I would like to share with you a little about the bodhisattva known as Avalokiteshvara or Kwan Yin. “Bodhi” means being awake and “sattva” means living being. So “bodhisattva” means an awakening being.
Avalokita is also a short name for Avalokiteshvara. This bodhisattva had so many virtues, including omniscient wisdom. Shakyamuni Buddha encouraged us to invoke or pay homage with sincerity of heart and mind to Avalokita when we are in the midst of danger or in need of help.
Names of the bodhisattva of compassion
This Bodhisattva has many names, images, and emanations. Sometimes Avalokita appears in male or female form in order to meet the needs of all living beings. In Chinese we call her Kwan-Yin, in Vietnamese we say Quan The Am, in Tibet he is called Chenresig, and in India Avalokiteshvara or Avalokita. We also know of this bodhisattva as Kannon or Kwannon or Guan-Yin in Japan, Korea and other parts of Southeast Asia. The Buddha referred to this Bodhisattva as Avalokiteshvara. I call her Quan The Am Bo Tat, the Vietnamese name.
In Chinese, Kwan-Yin literally means “she who observes sound”. In Vietnamese Quan The Am means “the one who listens and hears the cries of the world” and thus listens and hears in order to come and help. In Vietnam we pay homage to Quan The Am Bo Tat as our mother because of the great love this bodhisattva has for all living beings. She loves us as any great mother loves her own children: like an ocean of mercy without end. In Tibet and India this bodhisattva is also well known in the Perfection of Wisdom Sutra.
Compassion and transcendence
Shakyamuni Buddha gave Dharma teachings to people like us in the Mahayana texts. Here it was taught that through the compassion of Bodhisattva Avalokiteshvara we can transcend our fear, and that our every need will be quickly answered when we pay homage or invoke this name with sincerity of heart and mind. This is what the Buddha said: Any human being who invokes Bodhisattva Avalokita with sincere heart and mind will be saved even from fires. A fire will become like water. If a person wishes to cause you harm and you chant this name, you will not be harmed or even lose a single hair on your head. If you meet your enemy and quote this name, this enemy will become your friend. If a person is persecuted, and that person invokes this name with sincerity of heart and mind, he or she will be free from bondage and all chains around that person’s neck will be broken. If a person has to travel to a place with no goodness and a lot of fear, that person has only to invoke this name without delay. That person will have no fear and he or she will return home safely. If a person has a lot of anger, greed or ignorance, they should chant this name with sincerity of heart and mind, and they will be released from the bondage of hatred, ignorance, anger or greed.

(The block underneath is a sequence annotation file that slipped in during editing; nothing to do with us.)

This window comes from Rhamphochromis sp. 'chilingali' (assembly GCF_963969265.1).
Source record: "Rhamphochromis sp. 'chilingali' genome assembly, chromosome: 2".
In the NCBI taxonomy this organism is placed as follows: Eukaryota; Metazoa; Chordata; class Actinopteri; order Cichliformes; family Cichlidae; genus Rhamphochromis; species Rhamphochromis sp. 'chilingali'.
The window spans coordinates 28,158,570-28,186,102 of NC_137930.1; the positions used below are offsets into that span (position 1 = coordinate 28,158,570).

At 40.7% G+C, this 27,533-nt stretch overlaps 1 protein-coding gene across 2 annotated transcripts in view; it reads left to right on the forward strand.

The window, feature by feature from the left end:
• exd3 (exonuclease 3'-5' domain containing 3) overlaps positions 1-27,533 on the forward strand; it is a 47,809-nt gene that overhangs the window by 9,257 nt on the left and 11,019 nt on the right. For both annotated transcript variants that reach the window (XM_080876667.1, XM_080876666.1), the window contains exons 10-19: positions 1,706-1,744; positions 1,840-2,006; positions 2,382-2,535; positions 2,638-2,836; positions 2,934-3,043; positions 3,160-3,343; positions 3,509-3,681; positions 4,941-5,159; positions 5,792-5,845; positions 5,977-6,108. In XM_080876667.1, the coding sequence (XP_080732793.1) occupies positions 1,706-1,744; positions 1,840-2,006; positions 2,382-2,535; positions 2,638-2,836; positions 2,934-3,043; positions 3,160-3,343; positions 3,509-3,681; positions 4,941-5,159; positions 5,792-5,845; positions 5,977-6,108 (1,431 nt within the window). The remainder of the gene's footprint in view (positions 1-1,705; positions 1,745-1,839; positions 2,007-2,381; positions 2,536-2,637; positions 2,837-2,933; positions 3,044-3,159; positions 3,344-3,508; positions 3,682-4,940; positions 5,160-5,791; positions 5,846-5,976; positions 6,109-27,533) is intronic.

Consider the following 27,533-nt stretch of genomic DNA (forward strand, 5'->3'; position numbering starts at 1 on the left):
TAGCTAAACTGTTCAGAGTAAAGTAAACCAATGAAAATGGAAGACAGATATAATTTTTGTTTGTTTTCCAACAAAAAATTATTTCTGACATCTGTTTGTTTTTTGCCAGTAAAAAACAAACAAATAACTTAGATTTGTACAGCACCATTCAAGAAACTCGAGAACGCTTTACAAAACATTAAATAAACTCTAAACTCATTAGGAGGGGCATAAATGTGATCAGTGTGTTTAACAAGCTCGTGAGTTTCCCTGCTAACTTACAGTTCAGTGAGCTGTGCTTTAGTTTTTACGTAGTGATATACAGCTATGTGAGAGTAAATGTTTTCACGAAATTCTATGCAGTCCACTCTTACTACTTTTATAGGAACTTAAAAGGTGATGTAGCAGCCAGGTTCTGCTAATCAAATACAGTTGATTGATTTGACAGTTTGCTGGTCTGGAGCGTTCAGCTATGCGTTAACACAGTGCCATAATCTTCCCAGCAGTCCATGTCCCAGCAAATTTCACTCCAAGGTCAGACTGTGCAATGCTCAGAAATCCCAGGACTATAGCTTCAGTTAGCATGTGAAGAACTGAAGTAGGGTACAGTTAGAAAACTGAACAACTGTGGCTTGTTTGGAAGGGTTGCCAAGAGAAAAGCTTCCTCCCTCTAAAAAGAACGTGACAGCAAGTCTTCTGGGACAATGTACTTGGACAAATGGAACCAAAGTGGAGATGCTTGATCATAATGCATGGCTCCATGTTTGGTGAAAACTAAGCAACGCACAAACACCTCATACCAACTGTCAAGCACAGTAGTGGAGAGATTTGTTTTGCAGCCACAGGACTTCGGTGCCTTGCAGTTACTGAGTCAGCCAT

Avalokiteshvara can appear to be anyone in response to our prayers and request for help. Avalokiteshvara can be our father, our mother, our teacher, our family member, our friend or even our enemy.
For the Vietnamese, Quan The Am Bo Tat is an awakening being full of mercy and compassion. When Bodhisattva Avalokita reached the gate of nirvana this compassionate bodhisattva turned back and would not pass, instead vowing not to enter nirvana until all sentient beings realize enlightenment. Right now, Avalokita is still preparing for us the journey to enlightenment. Avalokita is truly a Buddha of omniscient wisdom and compassion.
Cultivating mindfulness and abandoning harmful actions
I also want to say that we need to become more peaceful toward ourselves and toward others. I know this is not easy. I still struggle with my own suffering and delusions in samsara. What I mean is this: in order for our lives to be happy and our prayers to be answered, we need to cultivate mindfulness and change our mind to be more positive and whole hearted. Quan The Am Bo Tat can help us only if we make an effort to abandon harmful actions and create beneficial ones.
May this little note help you to understand more about a compassionate bodhisattva named Avalokiteshvara. May all living beings, including myself and my family, be free from the sufferings and delusions of samsara. May we all find happiness in life and quickly become enlightened.
Venerable Thubten Chodron
Venerable Chodron emphasizes the practical application of Buddha’s teachings in our daily lives and is especially skilled at explaining them in ways easily understood and practiced by Westerners. She is well known for her warm, humorous, and lucid teachings. She was ordained as a Buddhist nun in 1977 by Kyabje Ling Rinpoche in Dharamsala, India, and in 1986 she received bhikshuni (full) ordination in Taiwan. Read her full bio.